June 11: David Bailey becomes the first Canadian to break four-minute mile (3:59.1) at a track in San Diego, California. Next year, on July the 23rd, he will beat his own record in his hometown of Toronto when he finishes the race with a time of 3.57.7.

June 13: Longshoremen in Quebec return to work after a 39-day strike. They will receive a pay hike of 34 percent.

June 18: It’s a boy for Dewey and Neva Browning. Son Kurt is born in Rocky Mountain House, Alberta. He will grow up to be one of the world’s best figure skaters and enter the Guinness Book of World Records in 1988 for the first quadruple jump. Browning will be inducted into the Sports Hall of Fame in 1994 and Canada’s Figure Skating Hall of Fame in 2000.

June 21: Dr. John McCrae’s birthplace is designated as a national historic site in Guelph, Ontario. He was the author of the immortal World War One poem, In Flanders Fields, penned only days before his death.

June 26: Kirk McLean is born in Toronto. He will play for the Vancouver Canucks, the Caroline Hurricanes, the Florida Panthers and end his career with the New York Rangers. His post-player career will be to provide colour commentary for the pay-per-view games aired by the Canucks.

This is the new symbol for the CBC and Radio-Canada.

October 1: Parliament has voted the funds and the CBC makes history as it broadcasts its first network programmes in full colour.

October 6: Hydro Quebec and the British Newfoundland Corporation (Brinco) announce they will co-operate to undertake the largest hydroelectric project on earth. Brinco will spend $600 million to develop Churchill Falls in Labrador and Hydro Quebec will spend $350 million to build power lines for distribution throughout Quebec. The Crown corporation will also sell hydro to the northeastern United States.

October 14: The City of Montreal opens its underground subway system. Today it is free to ride.  The ultra-sophisticated, super quiet Metro is the first subway in the world to roll on rubber tires. Steel wheels won’t do; the track grades going under the St. Lawrence River are too steep. Dirt from the tunnels is used to create the artificial islands in the St. Lawrence River that will be the site of the World’s Fair, Expo ’67, next year.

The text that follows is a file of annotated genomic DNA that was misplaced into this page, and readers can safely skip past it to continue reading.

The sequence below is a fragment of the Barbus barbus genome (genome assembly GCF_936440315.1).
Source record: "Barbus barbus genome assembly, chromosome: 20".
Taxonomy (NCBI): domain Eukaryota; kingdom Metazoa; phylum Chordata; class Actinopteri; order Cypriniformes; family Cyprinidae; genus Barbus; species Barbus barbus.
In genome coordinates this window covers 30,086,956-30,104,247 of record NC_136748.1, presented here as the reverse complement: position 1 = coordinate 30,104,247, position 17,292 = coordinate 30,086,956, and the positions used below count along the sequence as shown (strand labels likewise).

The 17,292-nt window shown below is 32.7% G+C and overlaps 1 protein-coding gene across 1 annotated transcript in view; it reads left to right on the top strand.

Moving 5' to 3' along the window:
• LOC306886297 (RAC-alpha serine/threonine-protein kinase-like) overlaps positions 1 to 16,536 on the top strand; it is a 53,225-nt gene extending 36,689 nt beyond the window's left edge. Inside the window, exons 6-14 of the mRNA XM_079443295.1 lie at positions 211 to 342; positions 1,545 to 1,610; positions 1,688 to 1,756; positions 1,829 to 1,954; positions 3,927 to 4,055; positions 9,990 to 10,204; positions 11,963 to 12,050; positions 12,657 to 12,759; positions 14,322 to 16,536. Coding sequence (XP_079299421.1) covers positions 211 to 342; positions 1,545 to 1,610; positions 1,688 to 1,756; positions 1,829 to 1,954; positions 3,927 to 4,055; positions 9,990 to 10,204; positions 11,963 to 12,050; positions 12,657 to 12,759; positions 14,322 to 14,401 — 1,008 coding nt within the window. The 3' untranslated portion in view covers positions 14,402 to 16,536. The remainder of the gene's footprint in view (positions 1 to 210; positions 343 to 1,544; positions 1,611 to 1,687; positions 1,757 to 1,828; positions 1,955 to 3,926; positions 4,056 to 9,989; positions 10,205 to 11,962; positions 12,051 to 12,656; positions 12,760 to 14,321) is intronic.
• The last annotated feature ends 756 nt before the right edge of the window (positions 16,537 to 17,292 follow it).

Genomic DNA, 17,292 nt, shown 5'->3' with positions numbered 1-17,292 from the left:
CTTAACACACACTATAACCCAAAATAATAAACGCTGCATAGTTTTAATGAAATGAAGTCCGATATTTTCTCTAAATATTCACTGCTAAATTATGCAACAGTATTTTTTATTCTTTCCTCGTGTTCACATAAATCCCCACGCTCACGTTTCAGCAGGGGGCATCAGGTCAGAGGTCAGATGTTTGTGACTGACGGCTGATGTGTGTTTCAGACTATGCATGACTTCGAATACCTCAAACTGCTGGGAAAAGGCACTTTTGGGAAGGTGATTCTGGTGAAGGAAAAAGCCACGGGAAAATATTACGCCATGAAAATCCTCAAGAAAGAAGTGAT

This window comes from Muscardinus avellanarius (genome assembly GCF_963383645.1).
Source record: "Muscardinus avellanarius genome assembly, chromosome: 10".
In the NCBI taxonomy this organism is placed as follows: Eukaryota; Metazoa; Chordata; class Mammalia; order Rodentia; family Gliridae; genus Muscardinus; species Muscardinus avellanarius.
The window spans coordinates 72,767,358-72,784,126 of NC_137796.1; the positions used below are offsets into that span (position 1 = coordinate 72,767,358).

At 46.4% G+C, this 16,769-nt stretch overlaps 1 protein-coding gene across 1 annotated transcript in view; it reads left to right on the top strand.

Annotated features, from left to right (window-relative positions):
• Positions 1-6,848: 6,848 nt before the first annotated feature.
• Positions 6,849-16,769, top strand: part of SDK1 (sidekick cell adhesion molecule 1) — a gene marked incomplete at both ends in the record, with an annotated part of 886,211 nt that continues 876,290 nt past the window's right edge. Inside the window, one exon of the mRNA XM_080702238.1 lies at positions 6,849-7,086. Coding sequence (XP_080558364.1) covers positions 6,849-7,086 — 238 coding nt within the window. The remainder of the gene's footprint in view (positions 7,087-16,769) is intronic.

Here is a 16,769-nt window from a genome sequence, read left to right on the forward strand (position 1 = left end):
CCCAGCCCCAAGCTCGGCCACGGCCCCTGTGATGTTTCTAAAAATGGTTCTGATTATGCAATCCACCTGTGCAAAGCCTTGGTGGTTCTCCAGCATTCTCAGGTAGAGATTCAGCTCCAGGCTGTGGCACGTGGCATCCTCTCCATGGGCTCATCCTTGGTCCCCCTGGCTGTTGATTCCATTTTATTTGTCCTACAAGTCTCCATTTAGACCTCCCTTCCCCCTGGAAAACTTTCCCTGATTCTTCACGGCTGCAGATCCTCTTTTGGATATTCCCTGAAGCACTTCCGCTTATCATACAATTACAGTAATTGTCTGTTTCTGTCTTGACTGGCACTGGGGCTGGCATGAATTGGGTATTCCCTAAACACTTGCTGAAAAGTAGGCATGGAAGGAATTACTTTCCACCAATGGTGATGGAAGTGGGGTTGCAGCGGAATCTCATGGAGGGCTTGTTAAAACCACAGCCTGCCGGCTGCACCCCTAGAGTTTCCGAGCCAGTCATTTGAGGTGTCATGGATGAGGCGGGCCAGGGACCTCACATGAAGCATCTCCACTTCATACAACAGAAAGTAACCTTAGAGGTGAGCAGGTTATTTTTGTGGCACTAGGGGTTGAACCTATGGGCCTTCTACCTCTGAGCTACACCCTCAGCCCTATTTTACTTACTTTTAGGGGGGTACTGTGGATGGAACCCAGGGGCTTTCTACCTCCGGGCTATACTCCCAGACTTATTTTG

Records show that 6,500 Chevrolet Corvairs were built in Oshawa, Ontario, including 211 Corsa convertibles.

November: General Motors Canada Limited begins shipping duty-free vehicles to the United States under the rules of AutoPact.

November 18: Say ‘goodbye’ to the fish sticks! As of today, Roman Catholics may eat red meat on Fridays. The proclamation is made by the National Association of Catholic Bishops.

November 26: The Ottawa Rough Riders are downed by the Saskatchewan Rough Riders for the Grey Cup at the Empire Stadium in Vancouver. Final score is 29 to 14.

December 1: Larry Kenneth Robert Walker is born in Maple Ridge, British Columbia. The kid will grow up to play ball for the Montreal Expos, the Colorado Rockies and the St. Louis Cardinals. The homegrown Boy of Summer will be voted the National League’s MVP in 1997.

December 8: Provincial legislators in Regina vote to phase out equalization payments from Ottawa over the next five years because Saskatchewan is no longer a “have not” province. In Ottawa, final reading is given to a bill that will create a universal, government-funded medical programme for all Canadians. The scheme will take effect on July 1, 1968.

December 21: It’s a boy for actor Donald Sutherland and his wife Shirley Douglas. Kiefer William Frederick Dempsey George Rufus is born in London, UK where his parents both have acting gigs. Keifer's grandfather is NDP Leader Tommy Douglas. Young Sutherland will grow up to be an actor in his own right, appearing in more than 50 movies. He will be the star of the hit TV show 24, seen on Global.

December 31: Thousands of onlookers glow with pride as Prime Minister Pearson lights the Centennial Flame on Parliament Hill to kick off the nation’s 100th birthday celebrations.

The 1966 Chevrolet Biscayne.

December 31: Sales are off 1.8 percent from last year’s all time high and the auto market continues to fragment. The Top Ten selling nameplates this calendar year are the Chevrolet Biscayne and Bel Air; the Pontiac Laurentian and Strato-Chief; in third spot are the Pontiac Parisienne and imported full-sized Pontiacs; Ford Galaxie 500, XL and LTD claim fourth place; the Chevrolet Impala and Caprice take fifth; Ford Custom and Custom 500 are number six; Chrysler Windsor and 300 claim the number seven spot; Volkswagen’s Beetle is eighth; Valiant (except for Barracuda sales) is number nine and the Dodge Polara and Polara 440 hold down the tenth place.

When equipped with the six-cylinder engine, the 1966 Ford Falcon Futura two-door Sport Coupe sells for $2,807 f.o.b. Oakville, Ontario. Finding favour with 12,464 purchasers, Ford's compact Falcon is the 20th best selling nameplate in 1966. The cars are built in St. Thomas, Ontario.